A Chinese spacecraft successfully touched down on the moon Tuesday, beginning what engineers have described as the most challenging phase of the mission to drill, scoop, and seal rocks for launch back into orbit later this week and return to Earth in mid-December.
The Chang’e 5 lander set down in the moon’s Oceanus Procellarum, or Ocean of Storms, region in the northern hemisphere of the near side of the moon, east of a volcanic plateau named Mons Rümker.
The landing occurred at 10:11 a.m. EST (1511 GMT) Tuesday, according to the China National Space Administration. The space agency reported the lander touched down at 43.1 degrees north latitude and 51.8 degrees west longitude on the moon.
The robotic sample return mission launched from China’s Wenchang spaceport Nov. 23 aboard a heavy-lift Long March 5 rocket, then arrived in lunar orbit Saturday.
The Chang’e 5 mission’s landing craft detached from its orbiter and return section Sunday to begin a series of descent maneuvers.
CNSA said Chang’e 5’s final descent began at 9:57 a.m. EST (1457 GMT) from a velocity of 3,800 mph (1.7 kilometers) per second under the power of 1,700-pound-thrust throttleable engine, culminating in a brief hover roughly 300 feet, or 100 meters, above the lunar surface to allow on-board sensors to find a smooth landing site.
This video broadcast by China’s state-run CCTV network appears to show Chang’e 5’s landing on the moon.
— Spaceflight Now (@SpaceflightNow) December 1, 2020
After reaching the surface, the spacecraft deployed power-generating solar arrays and a communications antenna to begin its two-mission on the moon, CNSA said.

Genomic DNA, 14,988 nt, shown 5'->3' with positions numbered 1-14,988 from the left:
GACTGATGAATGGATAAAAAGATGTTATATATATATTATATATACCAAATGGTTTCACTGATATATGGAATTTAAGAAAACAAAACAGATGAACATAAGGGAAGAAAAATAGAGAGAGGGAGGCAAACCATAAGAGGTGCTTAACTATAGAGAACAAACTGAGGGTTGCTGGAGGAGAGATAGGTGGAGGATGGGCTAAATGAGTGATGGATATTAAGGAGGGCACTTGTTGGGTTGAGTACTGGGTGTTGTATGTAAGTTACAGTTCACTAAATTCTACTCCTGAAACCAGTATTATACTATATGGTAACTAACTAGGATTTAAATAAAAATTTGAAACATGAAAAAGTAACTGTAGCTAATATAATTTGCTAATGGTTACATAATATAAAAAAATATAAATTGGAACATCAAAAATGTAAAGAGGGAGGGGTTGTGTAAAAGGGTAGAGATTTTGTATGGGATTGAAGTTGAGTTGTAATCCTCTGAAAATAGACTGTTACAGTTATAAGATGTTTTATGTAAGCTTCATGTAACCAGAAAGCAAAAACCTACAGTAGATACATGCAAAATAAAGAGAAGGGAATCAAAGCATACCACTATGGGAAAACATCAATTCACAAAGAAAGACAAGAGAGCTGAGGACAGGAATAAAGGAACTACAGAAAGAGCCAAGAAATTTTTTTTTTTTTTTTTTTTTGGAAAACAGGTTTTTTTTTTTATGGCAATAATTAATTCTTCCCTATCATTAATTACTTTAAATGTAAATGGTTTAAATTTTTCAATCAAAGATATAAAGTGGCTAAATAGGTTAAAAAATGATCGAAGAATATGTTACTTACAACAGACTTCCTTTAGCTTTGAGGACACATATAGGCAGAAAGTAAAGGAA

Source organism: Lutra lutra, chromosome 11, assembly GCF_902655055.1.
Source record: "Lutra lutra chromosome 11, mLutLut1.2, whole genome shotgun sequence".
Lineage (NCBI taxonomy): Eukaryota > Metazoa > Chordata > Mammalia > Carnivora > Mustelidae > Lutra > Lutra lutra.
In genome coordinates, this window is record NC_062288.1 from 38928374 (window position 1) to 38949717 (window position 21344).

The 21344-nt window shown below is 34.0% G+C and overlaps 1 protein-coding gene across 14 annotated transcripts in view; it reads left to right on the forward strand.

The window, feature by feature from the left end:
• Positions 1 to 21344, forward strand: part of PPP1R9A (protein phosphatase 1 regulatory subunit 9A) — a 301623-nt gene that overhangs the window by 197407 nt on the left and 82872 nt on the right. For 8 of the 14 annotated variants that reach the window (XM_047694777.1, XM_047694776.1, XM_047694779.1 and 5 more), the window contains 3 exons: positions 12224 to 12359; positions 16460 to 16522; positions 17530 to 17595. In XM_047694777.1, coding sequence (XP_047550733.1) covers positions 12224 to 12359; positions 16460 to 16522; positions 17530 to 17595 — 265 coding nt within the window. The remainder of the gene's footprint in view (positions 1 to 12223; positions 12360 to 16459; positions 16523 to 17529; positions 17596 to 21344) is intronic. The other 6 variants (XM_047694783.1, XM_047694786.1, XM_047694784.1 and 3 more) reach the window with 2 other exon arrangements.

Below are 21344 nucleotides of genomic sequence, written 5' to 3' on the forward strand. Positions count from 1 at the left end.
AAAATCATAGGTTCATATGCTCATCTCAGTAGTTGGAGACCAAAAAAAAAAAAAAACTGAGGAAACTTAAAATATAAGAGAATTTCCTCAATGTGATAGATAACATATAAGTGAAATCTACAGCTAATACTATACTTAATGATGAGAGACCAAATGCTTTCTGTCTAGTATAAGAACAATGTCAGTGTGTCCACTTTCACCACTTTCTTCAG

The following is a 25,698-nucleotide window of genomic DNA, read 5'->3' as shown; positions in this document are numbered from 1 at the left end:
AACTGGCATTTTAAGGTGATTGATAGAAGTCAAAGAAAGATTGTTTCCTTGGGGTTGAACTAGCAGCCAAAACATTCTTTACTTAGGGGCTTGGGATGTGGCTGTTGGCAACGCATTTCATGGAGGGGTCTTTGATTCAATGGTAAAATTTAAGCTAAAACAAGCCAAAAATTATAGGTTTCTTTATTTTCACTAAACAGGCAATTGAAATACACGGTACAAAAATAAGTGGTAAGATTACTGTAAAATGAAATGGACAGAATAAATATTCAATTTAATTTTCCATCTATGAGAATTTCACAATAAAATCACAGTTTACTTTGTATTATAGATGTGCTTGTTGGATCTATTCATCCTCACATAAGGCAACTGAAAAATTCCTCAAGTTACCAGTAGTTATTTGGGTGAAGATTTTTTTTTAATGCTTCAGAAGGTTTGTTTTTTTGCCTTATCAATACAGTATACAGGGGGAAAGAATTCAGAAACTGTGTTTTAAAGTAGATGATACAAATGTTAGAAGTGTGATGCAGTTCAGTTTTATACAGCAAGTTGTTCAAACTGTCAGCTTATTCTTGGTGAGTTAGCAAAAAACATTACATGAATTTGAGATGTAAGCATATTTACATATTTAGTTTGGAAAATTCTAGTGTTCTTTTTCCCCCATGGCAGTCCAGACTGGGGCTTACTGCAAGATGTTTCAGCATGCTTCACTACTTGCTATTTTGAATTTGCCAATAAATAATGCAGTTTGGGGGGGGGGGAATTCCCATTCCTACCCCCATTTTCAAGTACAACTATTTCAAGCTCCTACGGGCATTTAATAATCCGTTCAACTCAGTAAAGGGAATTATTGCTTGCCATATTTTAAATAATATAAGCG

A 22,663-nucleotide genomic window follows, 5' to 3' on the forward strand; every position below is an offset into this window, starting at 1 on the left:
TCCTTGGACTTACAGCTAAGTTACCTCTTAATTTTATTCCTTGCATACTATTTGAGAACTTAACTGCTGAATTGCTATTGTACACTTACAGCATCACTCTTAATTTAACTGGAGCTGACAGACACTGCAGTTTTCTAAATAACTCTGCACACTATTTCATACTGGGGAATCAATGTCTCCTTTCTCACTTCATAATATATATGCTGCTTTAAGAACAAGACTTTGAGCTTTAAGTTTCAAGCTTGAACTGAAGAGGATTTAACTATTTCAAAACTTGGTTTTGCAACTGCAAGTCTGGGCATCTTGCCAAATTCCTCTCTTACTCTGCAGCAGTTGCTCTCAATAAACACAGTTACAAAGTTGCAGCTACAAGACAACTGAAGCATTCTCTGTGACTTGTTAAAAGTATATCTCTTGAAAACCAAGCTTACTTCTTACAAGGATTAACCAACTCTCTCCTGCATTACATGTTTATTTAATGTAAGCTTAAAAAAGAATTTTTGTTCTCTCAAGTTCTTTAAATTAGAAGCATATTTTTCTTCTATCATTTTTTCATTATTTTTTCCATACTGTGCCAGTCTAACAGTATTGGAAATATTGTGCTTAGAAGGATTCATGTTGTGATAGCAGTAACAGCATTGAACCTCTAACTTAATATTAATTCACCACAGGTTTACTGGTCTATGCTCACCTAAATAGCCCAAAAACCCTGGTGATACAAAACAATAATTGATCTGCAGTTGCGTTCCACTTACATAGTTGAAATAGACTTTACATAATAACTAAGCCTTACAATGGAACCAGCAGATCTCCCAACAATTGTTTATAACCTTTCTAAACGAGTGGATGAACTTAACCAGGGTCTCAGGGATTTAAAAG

The landing Tuesday signaled the start of a frenetic pace of activities on the lunar surface. The Chang’e 5 lander was expected to begin digging into the lunar crust within a couple of hours after arriving on the moon, first using a drill and then a scoop on a robotic arm to collect rocks for return to Earth.
If successful, Chang’e 5 will be the first mission to bring back rocks from the moon since the Soviet Union’s Luna 24 mission in 1976.
Chang’e 5 is designed to extract up to 4.4 pounds, or 2 kilograms, of material from a depth of up to 6.6 feet, or 2 meters, below the lunar surface.
If all goes according to plan, Chang’e 5’s ascent vehicle will take off Thursday to climb back into orbit around the moon, using its landing platform as a launch pad. The ascent vehicle is expected to rendezvous and dock with the mission’s return module in lunar orbit Saturday, then transfer the lunar samples into the orbiter. The return craft will begin maneuvers to head for Earth for a high-speed re-entry and landing in China’s Inner Mongolia region in mid-December.
The successful landing Tuesday marked the third time China has soft-landed a spacecraft on the moon, following the Chang’e 3 mission in 2013 and Chang’e 4 in 2019. Chang’e 4 became the first spacecraft to achieve a soft landing on the far side of the moon, a feat enabled by the placement of a purpose-built Chinese data relay satellite in deep space.
Chang’e 3 and Chang’e 4 carried rovers to serve as mobile scouts exploring the lunar landscape. Chang’e 5’s mission on the lunar surface has no mobile rover.
In preparation for its descent to the moon, China’s Chang’e 5 sample return spacecraft split into two Sunday in lunar orbit.
— Spaceflight Now (@SpaceflightNow) December 1, 2020
Clive Neal, a lunar scientist at the University of Notre Dame, said China had proven it can land on the moon with previous missions.
“But then they have to collect the sample,” Neal said in an interview shortly after Chang’e 5’s launch. “The interesting thing is they launch from the moon, get into lunar orbit, and then rendezvous with the Earth re-entry vehicle that will bring that sample back to Earth safely and uncompromised. When the Soviets did it in 1976, the last time, it was direct to Earth. They launched from the moon and came straight back to Earth. This one has an extra step in there, which has to go well in order for the sample to actually make it back.